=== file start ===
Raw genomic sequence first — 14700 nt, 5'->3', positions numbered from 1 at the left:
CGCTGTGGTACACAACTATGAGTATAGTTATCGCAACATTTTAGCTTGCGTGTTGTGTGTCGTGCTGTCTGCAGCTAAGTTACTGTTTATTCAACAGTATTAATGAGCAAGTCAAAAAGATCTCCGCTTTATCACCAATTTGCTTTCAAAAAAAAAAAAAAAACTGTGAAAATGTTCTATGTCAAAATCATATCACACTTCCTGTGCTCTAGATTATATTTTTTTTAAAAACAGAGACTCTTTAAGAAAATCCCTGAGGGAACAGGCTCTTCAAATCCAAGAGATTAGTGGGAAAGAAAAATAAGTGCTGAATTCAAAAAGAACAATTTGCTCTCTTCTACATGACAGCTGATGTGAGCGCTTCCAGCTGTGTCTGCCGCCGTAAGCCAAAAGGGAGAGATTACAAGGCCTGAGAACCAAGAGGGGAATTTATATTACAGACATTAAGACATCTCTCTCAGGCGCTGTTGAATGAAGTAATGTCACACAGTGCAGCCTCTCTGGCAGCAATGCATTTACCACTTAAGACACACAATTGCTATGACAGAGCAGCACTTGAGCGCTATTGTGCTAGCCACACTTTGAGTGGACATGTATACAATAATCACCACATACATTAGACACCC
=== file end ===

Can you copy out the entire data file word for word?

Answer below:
Raw genomic sequence first — 14700 nt, 5'->3', positions numbered from 1 at the left:
CGCTGTGGTACACAACTATGAGTATAGTTATCGCAACATTTTAGCTTGCGTGTTGTGTGTCGTGCTGTCTGCAGCTAAGTTACTGTTTATTCAACAGTATTAATGAGCAAGTCAAAAAGATCTCCGCTTTATCACCAATTTGCTTTCAAAAAAAAAAAAAAAACTGTGAAAATGTTCTATGTCAAAATCATATCACACTTCCTGTGCTCTAGATTATATTTTTTTTAAAAACAGAGACTCTTTAAGAAAATCCCTGAGGGAACAGGCTCTTCAAATCCAAGAGATTAGTGGGAAAGAAAAATAAGTGCTGAATTCAAAAAGAACAATTTGCTCTCTTCTACATGACAGCTGATGTGAGCGCTTCCAGCTGTGTCTGCCGCCGTAAGCCAAAAGGGAGAGATTACAAGGCCTGAGAACCAAGAGGGGAATTTATATTACAGACATTAAGACATCTCTCTCAGGCGCTGTTGAATGAAGTAATGTCACACAGTGCAGCCTCTCTGGCAGCAATGCATTTACCACTTAAGACACACAATTGCTATGACAGAGCAGCACTTGAGCGCTATTGTGCTAGCCACACTTTGAGTGGACATGTATACAATAATCACCACATACATTAGACACCC